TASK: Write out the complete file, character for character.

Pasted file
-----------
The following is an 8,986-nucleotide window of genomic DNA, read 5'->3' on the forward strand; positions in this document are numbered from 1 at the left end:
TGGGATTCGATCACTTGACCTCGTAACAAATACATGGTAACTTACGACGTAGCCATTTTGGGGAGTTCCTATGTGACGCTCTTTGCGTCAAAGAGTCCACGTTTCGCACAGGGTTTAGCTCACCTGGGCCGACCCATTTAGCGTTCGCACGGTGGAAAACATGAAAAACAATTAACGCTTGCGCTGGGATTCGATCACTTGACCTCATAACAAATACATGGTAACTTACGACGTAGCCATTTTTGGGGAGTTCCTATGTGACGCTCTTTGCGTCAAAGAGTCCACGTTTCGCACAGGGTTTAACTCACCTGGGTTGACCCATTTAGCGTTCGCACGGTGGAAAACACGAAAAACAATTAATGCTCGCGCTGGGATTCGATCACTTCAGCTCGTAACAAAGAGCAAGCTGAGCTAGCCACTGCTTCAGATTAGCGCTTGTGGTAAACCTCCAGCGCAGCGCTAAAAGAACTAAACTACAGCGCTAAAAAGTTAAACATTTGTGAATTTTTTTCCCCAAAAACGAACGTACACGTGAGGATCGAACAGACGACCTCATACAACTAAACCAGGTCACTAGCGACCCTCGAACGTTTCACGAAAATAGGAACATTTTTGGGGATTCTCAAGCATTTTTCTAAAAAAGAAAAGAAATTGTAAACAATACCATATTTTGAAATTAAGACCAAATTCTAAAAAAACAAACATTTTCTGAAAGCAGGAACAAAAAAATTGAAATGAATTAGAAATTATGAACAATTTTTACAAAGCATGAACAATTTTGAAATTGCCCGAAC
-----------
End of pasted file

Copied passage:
The following is an 8,986-nucleotide window of genomic DNA, read 5'->3' on the forward strand; positions in this document are numbered from 1 at the left end:
TGGGATTCGATCACTTGACCTCGTAACAAATACATGGTAACTTACGACGTAGCCATTTTGGGGAGTTCCTATGTGACGCTCTTTGCGTCAAAGAGTCCACGTTTCGCACAGGGTTTAGCTCACCTGGGCCGACCCATTTAGCGTTCGCACGGTGGAAAACATGAAAAACAATTAACGCTTGCGCTGGGATTCGATCACTTGACCTCATAACAAATACATGGTAACTTACGACGTAGCCATTTTTGGGGAGTTCCTATGTGACGCTCTTTGCGTCAAAGAGTCCACGTTTCGCACAGGGTTTAACTCACCTGGGTTGACCCATTTAGCGTTCGCACGGTGGAAAACACGAAAAACAATTAATGCTCGCGCTGGGATTCGATCACTTCAGCTCGTAACAAAGAGCAAGCTGAGCTAGCCACTGCTTCAGATTAGCGCTTGTGGTAAACCTCCAGCGCAGCGCTAAAAGAACTAAACTACAGCGCTAAAAAGTTAAACATTTGTGAATTTTTTTCCCCAAAAACGAACGTACACGTGAGGATCGAACAGACGACCTCATACAACTAAACCAGGTCACTAGCGACCCTCGAACGTTTCACGAAAATAGGAACATTTTTGGGGATTCTCAAGCATTTTTCTAAAAAAGAAAAGAAATTGTAAACAATACCATATTTTGAAATTAAGACCAAATTCTAAAAAAACAAACATTTTCTGAAAGCAGGAACAAAAAAATTGAAATGAATTAGAAATTATGAACAATTTTTACAAAGCATGAACAATTTTGAAATTGCCCGAAC